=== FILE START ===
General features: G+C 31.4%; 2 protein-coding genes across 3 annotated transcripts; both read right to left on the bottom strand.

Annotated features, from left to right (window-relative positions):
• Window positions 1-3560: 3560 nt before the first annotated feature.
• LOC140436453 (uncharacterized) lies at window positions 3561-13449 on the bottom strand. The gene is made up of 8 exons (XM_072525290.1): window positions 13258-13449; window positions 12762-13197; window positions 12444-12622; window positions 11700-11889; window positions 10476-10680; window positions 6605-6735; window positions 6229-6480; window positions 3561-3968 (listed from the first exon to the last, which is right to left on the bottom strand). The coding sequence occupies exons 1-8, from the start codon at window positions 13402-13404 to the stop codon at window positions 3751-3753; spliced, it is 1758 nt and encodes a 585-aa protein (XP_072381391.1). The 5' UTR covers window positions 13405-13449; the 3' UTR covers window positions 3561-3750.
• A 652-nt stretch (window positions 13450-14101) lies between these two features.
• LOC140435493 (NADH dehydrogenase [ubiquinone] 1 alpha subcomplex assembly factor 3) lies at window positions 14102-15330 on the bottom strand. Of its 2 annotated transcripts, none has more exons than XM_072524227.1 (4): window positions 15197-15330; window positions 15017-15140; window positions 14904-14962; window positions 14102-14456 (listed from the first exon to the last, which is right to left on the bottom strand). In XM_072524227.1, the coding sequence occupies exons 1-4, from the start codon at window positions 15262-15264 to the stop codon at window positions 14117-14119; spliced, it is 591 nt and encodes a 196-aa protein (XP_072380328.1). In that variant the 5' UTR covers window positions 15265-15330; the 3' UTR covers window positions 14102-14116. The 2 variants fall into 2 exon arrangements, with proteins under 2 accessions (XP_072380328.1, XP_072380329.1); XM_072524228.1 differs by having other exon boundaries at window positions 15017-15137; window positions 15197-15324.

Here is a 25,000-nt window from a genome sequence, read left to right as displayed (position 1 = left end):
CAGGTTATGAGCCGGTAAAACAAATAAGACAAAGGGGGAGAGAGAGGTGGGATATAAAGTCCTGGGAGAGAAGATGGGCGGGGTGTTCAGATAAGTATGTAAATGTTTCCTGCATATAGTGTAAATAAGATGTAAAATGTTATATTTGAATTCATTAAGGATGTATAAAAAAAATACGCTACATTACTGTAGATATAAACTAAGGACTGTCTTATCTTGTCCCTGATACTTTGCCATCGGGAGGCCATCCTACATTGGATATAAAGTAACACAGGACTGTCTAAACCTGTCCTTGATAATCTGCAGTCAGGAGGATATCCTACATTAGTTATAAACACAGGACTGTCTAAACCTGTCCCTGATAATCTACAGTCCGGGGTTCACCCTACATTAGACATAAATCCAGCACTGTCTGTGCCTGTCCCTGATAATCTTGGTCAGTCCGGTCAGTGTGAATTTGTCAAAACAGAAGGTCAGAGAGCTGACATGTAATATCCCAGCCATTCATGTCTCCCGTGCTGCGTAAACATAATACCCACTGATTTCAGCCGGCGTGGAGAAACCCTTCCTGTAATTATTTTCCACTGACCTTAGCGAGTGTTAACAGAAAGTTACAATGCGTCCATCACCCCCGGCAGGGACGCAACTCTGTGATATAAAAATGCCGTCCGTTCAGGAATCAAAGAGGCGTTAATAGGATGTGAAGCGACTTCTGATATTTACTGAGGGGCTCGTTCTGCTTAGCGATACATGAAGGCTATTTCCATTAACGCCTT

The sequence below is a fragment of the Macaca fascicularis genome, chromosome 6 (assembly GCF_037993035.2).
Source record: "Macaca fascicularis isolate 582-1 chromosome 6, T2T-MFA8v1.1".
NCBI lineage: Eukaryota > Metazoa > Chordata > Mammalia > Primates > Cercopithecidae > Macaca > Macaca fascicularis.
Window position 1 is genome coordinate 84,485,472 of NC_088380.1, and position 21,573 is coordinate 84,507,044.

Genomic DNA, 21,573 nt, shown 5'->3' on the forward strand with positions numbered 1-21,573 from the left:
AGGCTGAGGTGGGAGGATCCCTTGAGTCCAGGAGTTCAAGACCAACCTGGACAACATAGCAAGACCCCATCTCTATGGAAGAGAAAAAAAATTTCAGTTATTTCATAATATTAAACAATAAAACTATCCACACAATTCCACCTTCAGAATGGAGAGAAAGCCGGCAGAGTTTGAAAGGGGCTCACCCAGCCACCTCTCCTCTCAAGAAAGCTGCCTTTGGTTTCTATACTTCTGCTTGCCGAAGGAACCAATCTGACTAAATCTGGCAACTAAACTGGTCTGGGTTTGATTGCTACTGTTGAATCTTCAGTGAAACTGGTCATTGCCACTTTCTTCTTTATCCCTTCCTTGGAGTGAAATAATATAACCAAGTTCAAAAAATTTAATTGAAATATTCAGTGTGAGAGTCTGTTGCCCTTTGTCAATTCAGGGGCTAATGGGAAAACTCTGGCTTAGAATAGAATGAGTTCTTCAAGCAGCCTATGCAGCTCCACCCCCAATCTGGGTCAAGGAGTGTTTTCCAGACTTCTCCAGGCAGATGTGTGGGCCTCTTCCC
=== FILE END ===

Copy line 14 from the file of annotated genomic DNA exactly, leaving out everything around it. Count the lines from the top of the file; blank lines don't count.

AGGCTGAGGTGGGAGGATCCCTTGAGTCCAGGAGTTCAAGACCAACCTGGACAACATAGCAAGACCCCATCTCTATGGAAGAGAAAAAAAATTTCAGTTATTTCATAATATTAAACAATAAAACTATCCACACAATTCCACCTTCAGAATGGAGAGAAAGCCGGCAGAGTTTGAAAGGGGCTCACCCAGCCACCTCTCCTCTCAAGAAAGCTGCCTTTGGTTTCTATACTTCTGCTTGCCGAAGGAACCAATCTGACTAAATCTGGCAACTAAACTGGTCTGGGTTTGATTGCTACTGTTGAATCTTCAGTGAAACTGGTCATTGCCACTTTCTTCTTTATCCCTTCCTTGGAGTGAAATAATATAACCAAGTTCAAAAAATTTAATTGAAATATTCAGTGTGAGAGTCTGTTGCCCTTTGTCAATTCAGGGGCTAATGGGAAAACTCTGGCTTAGAATAGAATGAGTTCTTCAAGCAGCCTATGCAGCTCCACCCCCAATCTGGGTCAAGGAGTGTTTTCCAGACTTCTCCAGGCAGATGTGTGGGCCTCTTCCC